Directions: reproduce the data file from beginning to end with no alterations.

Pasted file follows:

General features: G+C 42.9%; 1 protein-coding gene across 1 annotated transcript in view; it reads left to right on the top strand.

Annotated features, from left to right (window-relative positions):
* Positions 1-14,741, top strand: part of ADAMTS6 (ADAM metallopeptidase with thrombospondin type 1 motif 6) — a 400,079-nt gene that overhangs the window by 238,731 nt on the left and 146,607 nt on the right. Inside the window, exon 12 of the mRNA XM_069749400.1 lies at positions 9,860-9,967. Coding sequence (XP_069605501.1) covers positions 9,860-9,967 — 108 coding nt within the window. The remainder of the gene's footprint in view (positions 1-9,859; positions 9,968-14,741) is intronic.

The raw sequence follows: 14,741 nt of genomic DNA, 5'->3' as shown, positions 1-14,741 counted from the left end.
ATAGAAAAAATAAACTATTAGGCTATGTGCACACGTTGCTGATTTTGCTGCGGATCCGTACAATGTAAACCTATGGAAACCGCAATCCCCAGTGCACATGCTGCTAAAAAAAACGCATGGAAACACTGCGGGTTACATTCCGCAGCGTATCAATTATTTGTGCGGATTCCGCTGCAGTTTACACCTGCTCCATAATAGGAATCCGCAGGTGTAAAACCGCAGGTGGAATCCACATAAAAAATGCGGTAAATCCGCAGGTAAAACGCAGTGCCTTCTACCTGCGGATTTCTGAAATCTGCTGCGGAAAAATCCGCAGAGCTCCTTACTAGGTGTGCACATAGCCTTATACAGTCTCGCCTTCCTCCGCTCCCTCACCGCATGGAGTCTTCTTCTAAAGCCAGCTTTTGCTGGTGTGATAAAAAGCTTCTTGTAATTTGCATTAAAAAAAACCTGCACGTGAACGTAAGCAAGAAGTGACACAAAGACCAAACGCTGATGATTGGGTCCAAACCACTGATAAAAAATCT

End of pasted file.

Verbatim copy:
General features: G+C 42.9%; 1 protein-coding gene across 1 annotated transcript in view; it reads left to right on the top strand.

Annotated features, from left to right (window-relative positions):
* Positions 1-14,741, top strand: part of ADAMTS6 (ADAM metallopeptidase with thrombospondin type 1 motif 6) — a 400,079-nt gene that overhangs the window by 238,731 nt on the left and 146,607 nt on the right. Inside the window, exon 12 of the mRNA XM_069749400.1 lies at positions 9,860-9,967. Coding sequence (XP_069605501.1) covers positions 9,860-9,967 — 108 coding nt within the window. The remainder of the gene's footprint in view (positions 1-9,859; positions 9,968-14,741) is intronic.

The raw sequence follows: 14,741 nt of genomic DNA, 5'->3' as shown, positions 1-14,741 counted from the left end.
ATAGAAAAAATAAACTATTAGGCTATGTGCACACGTTGCTGATTTTGCTGCGGATCCGTACAATGTAAACCTATGGAAACCGCAATCCCCAGTGCACATGCTGCTAAAAAAAACGCATGGAAACACTGCGGGTTACATTCCGCAGCGTATCAATTATTTGTGCGGATTCCGCTGCAGTTTACACCTGCTCCATAATAGGAATCCGCAGGTGTAAAACCGCAGGTGGAATCCACATAAAAAATGCGGTAAATCCGCAGGTAAAACGCAGTGCCTTCTACCTGCGGATTTCTGAAATCTGCTGCGGAAAAATCCGCAGAGCTCCTTACTAGGTGTGCACATAGCCTTATACAGTCTCGCCTTCCTCCGCTCCCTCACCGCATGGAGTCTTCTTCTAAAGCCAGCTTTTGCTGGTGTGATAAAAAGCTTCTTGTAATTTGCATTAAAAAAAACCTGCACGTGAACGTAAGCAAGAAGTGACACAAAGACCAAACGCTGATGATTGGGTCCAAACCACTGATAAAAAATCT